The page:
Both were central to mid-20th-century urban Jewish self-understanding (it’s tempting to say they were seminal, but given the specifics of Portnoy’s complaint, that might not be the best choice of words).

Those two books, among others, had such a strong influence on Lawrence Krule, who read them when they were new and he was young, that eventually they led him to a ten-year presidency of the Jewish Book Council. His term is now ending; he and the council’s president, Carolyn Hessel, are retiring, and both will be honored at a gala dinner on November 18.

 

Remembering Bernie Weinflash

Community mourns visionary leader and founding patron of Shirah chorus

Some people are irreplaceable, said Matthew (Mati) Lazar, founding director and conductor of Shirah, the Community Chorus at the Kaplen JCC on the Palisades in Tenafly.

“Bernie Weinflash was one of them.”

Mr. Weinflash, founding patron of the choral group now celebrating its 21st year, died on November 9 at 94.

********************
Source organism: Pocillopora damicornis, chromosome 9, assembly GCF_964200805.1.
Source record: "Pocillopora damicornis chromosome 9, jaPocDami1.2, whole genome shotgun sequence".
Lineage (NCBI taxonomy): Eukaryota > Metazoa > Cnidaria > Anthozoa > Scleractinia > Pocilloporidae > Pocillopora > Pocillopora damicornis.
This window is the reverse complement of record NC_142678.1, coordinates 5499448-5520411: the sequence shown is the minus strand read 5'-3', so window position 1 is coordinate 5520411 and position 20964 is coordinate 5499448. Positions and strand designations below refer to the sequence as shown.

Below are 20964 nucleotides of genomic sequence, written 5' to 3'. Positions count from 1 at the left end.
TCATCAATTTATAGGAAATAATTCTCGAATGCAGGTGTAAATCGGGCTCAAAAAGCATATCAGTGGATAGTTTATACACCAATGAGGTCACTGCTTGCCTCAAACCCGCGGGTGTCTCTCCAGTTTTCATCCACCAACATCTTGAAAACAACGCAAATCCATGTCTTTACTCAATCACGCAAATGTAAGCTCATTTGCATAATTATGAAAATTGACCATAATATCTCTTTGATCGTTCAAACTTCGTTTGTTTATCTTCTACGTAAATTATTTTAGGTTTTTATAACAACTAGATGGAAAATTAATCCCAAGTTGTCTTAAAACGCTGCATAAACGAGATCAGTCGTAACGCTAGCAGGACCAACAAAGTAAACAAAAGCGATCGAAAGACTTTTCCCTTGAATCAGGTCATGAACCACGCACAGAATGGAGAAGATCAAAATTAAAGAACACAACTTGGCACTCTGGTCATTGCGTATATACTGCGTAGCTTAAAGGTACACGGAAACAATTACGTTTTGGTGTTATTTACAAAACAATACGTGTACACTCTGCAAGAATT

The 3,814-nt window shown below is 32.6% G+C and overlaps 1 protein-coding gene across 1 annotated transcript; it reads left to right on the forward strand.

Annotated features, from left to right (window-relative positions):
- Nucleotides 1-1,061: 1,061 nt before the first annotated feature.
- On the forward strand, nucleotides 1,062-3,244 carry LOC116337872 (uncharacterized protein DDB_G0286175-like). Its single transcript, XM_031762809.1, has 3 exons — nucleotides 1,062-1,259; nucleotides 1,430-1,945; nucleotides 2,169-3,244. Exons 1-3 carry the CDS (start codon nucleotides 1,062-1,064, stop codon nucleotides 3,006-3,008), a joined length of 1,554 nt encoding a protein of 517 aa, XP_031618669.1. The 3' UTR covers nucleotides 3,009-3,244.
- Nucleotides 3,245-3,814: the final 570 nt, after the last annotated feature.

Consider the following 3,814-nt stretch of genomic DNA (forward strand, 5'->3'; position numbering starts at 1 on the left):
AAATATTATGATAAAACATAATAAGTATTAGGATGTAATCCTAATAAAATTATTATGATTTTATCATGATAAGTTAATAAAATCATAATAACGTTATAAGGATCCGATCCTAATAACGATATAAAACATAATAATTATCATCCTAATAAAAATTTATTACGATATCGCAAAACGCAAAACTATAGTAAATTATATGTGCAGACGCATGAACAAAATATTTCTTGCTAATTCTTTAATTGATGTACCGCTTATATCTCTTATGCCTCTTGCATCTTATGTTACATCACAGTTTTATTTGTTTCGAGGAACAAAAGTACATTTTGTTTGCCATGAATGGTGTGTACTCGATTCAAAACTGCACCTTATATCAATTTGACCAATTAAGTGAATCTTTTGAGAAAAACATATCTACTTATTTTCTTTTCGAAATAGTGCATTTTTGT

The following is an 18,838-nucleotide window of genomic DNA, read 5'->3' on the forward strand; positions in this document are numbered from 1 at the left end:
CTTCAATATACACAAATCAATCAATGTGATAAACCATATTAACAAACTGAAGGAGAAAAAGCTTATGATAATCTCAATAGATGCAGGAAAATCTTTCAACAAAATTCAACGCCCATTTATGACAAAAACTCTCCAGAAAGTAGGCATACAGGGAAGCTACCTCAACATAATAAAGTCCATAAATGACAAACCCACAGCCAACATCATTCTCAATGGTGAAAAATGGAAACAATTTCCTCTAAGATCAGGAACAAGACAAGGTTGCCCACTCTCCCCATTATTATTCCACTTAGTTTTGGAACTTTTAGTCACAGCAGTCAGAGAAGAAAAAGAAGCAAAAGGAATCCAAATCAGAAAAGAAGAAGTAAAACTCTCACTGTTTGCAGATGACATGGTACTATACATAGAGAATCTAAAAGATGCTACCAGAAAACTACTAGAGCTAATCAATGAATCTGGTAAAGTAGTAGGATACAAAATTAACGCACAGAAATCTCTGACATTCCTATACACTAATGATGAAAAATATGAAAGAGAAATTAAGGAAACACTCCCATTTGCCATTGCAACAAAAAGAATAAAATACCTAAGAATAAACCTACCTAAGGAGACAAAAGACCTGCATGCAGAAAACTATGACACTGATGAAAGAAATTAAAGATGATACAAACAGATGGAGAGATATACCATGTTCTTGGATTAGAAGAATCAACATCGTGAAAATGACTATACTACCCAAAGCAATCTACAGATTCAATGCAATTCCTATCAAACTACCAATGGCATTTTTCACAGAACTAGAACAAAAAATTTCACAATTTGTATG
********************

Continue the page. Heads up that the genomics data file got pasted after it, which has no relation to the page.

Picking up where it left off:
Mr. Weinflash was born on the Lower East Side and was a veteran of World War II. Trained as an accountant and lawyer, he was a stockbroker for Oppenheimer and Co.

Shirah was one of Mr Weinflash’s proudest achievements. In a video of his talk at the choral concert that marked his 90th birthday — “Bernie always spoke at our concerts,” Mr. Lazar said — the founder mused that “by creating Shirah, I will have helped perpetuate Jewish survival.”

 

Here comes the sun

Yeshivat Noam installs solar panels

From the parking lot, all you can see is the yellow warning tape.

But the roof Yeshivat Noam in Paramus holds 1,500 solar panels.

On Friday, the panels were connected to the school’s electric wiring. When they are switched on — that is expected to happen any day now — they will provide about half the school’s electric needs.

And they will make Noam the first area Jewish day school to have gone solar.